Generosity of God…
In the classic “Charlie Brown Christmas Special,” Sally is writing a letter to Santa Claus and in the process generates an enormous list of toys she wants. Then at the conclusion of her North Pole-bound letter she writes, “But if that is too much to carry, just send cash.” When Charlie Brown sees this and despairs over his own sister’s greed, Sally indignantly responds, “All I want is my fair share. All I want is what I have coming to me.”
The readings for this weekend are all about a sense of human justice, contrasted with the extravagant grace of a compassionate and loving God. The first reading is from the last chapter (55) of the second Isaiah. The second Isaiah is written end of the Babylonian exile. It explains the unconditional promise of redemption. Today’s first reading Isaiah reminds us that God doesn’t think in the same way that we do. God is more merciful than we are. The Lord God says, “My thoughts are not your thoughts, nor are your ways my ways.”
The Gospel reading is “parable of workers in the Vineyard.” We see a generous landlord. The Kingdom of Heaven, says Jesus, is like a landowner who goes out early in the morning to hire laborers for his vineyard. Those days it was used for people who come to the town and wait for someone to call them for work. They were entirely at the mercy of chance employment. Also, the weather plays a very crucial role during the harvesting time. So it is normal the landlord goes to get people as much as possible. Their day started at 6 AM, so the workers agree to work for the usual daily wage, which is one Denarius. At nine AM, he rounds up another group. At noon, he recruits the third team, and then at three o'clock, a fourth. Finally, at 5 PM, he finds still more laborers who are willing and able to work. He sends them into the vineyard to do what they can before sundown. As the day ends, the landowner instructs his manager to pay one denarius each, the daily living wage, to all the workers, beginning with those who started at five in the afternoon.
It sounds unfair, isn’t it? If we want to understand this passage, we need to read the last part of the previous Chapter. Matthew chapter 19:21, Jesus said to a rich man, “If you wish to be perfect, go, sell what you have and give to the poor and you will have treasure in heaven. Then come, follow me. Then Peter asks, (27) “We have given up everything and followed you. What will be for us?” Jesus promised them ‘hundred times more’ then he said, (30) “Many who are first will be last, and the last will be first.” Even though Jesus promised a hundred times more to his disciples, this parable is a warning for them.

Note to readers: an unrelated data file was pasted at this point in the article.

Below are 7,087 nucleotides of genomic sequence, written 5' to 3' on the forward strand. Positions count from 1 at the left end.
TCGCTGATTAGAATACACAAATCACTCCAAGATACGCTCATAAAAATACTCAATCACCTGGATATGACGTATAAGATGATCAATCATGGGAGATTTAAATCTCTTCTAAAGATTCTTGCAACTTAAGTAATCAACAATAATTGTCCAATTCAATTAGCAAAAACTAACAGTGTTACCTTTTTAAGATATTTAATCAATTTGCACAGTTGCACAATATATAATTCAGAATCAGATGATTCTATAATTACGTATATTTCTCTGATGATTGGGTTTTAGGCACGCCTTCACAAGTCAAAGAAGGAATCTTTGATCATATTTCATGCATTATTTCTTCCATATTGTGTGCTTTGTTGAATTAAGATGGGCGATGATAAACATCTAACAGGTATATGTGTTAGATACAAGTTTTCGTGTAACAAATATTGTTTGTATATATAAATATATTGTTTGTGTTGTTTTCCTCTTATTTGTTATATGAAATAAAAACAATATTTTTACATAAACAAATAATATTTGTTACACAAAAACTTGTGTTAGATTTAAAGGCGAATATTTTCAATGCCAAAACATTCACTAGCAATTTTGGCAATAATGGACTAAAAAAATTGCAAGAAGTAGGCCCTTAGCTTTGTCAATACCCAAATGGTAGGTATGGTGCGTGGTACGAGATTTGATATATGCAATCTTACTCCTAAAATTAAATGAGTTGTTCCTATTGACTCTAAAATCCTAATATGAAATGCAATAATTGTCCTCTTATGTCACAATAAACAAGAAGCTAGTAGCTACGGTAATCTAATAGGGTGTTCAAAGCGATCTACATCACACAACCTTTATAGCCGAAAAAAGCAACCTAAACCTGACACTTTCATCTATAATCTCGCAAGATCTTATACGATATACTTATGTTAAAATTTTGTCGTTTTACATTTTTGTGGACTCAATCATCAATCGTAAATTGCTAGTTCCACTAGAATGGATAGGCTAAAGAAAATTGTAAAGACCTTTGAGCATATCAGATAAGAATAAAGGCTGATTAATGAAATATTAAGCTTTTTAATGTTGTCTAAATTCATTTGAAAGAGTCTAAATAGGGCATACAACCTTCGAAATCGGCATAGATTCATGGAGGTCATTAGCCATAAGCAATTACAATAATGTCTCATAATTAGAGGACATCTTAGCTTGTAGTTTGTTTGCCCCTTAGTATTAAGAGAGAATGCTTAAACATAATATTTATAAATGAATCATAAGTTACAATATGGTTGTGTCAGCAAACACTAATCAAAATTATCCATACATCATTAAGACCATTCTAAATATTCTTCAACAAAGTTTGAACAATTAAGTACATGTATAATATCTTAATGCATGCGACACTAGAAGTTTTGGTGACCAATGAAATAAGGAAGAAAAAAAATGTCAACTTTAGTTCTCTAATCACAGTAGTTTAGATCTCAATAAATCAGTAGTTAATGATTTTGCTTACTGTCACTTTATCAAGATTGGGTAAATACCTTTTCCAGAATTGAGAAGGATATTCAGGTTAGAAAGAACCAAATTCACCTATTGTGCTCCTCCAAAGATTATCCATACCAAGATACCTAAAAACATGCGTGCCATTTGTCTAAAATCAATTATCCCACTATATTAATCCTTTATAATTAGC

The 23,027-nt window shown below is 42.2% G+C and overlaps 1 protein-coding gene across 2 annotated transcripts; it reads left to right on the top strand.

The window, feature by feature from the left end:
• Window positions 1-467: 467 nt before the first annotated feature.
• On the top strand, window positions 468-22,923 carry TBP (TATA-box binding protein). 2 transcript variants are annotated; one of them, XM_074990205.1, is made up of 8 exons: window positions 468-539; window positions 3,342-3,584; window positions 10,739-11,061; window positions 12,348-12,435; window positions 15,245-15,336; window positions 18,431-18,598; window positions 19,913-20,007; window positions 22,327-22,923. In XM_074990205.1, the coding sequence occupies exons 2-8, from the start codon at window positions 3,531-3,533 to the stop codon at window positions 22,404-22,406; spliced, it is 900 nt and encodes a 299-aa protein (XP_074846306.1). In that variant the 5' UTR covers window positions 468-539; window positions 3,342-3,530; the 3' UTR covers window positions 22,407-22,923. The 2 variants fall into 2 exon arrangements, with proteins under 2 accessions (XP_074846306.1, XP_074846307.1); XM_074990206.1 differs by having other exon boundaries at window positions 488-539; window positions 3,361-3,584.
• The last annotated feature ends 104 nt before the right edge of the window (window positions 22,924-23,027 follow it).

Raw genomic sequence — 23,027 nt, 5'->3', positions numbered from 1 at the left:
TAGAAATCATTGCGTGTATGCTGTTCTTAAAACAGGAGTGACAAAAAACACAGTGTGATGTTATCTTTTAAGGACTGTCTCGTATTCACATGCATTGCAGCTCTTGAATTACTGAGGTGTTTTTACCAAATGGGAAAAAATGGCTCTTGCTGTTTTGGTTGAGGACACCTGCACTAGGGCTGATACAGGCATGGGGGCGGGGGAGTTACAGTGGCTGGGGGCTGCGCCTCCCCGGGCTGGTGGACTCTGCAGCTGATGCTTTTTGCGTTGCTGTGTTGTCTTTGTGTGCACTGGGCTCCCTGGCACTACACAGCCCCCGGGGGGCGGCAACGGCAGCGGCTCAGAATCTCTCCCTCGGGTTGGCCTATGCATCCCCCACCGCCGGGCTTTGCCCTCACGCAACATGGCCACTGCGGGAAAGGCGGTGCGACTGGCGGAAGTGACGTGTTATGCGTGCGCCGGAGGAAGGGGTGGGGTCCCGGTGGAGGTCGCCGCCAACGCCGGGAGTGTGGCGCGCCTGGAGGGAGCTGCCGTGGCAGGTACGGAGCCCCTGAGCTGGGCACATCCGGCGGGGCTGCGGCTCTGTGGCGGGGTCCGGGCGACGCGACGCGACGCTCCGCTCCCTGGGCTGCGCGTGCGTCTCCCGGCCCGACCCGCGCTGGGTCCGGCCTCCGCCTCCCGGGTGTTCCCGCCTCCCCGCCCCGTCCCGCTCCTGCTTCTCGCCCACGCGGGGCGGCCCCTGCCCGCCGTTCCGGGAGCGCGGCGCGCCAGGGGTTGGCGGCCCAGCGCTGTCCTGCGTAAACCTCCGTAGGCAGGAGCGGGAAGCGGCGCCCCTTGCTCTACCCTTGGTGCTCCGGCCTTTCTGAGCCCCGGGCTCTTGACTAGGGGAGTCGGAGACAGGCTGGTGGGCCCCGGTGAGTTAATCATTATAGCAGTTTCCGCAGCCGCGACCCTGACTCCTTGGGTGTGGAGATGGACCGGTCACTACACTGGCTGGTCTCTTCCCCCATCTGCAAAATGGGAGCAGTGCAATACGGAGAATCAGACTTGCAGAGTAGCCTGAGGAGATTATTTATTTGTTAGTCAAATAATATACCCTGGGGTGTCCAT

This parable should also be applied to our view of our relationship to God. God loves the person who is faithful throughout the day. His loves cradle Catholics who practice their faith throughout their lives. He also loves those who come to him during the day and even in the evening. Many people respond to God’s mercy at the end of their lives. God loves them for taking a huge step away from their former lives and for falling into the arms of His Mercy. We cannot impose our ways on the Lord. “For my thoughts are not your thoughts, nor are your ways my ways, says the Lord.”
Thank you! We reached the goal of the rectory roof project because of your generosity. I would like to express gratitude to all those who participated in our raffle and to all those who made generous donations to this fundraising. Thank you!
The day after 9/11, Pope John Paul II on his Wednesday address to the pilgrims gathered in St. Peter’s Square said, “I cannot begin this audience without expressing my profound sorrow at the terrorist attacks which yesterday brought death and destruction to America, causing thousands of victims and injuring countless people…Yesterday was a dark day in the history of humanity, a terrible affront to human dignity. After receiving the news, I followed with intense concern the developing situation, with heartfelt prayers to the Lord. How is it possible to commit acts of such savage cruelty? The human heart has depths from which schemes of unheard-of ferocity sometimes emerge, capable of destroying in a moment the normal daily life of a people. But faith comes to our aid at these times when words seem to fail. Christ’s word is the only one that can give a response to the questions which trouble our spirit. Even if the forces of darkness appear to prevail, those who believe in God know that evil and death do not have the final say. Christian hope is based on this truth; at this time our prayerful trust draws strength from it…”
We remember September 11 with pain. Let us try to imagine we were on the ground running to save our lives or running to someone else. What will be our mental and emotional condition? It is hard to explain, isn’t it? Today we remember all those who died on that day, all those who did heroic action to save a life, and pray for them. Did we change a lot since 9/11? It seems to me what I heard about America before I came and since I came, I met a different America. If we watch the news, we hear about hate and unrest these days. Did we change?
It is very meaningful that we have beautiful readings about forgiveness. The first reading ends with a good reminding and gives us a challenge, “Remember your last days, set enmity aside; remember death and decay, and cease from sin! Think of the commandments, hate not your neighbor; remember the Most High’s covenant, and overlook faults.”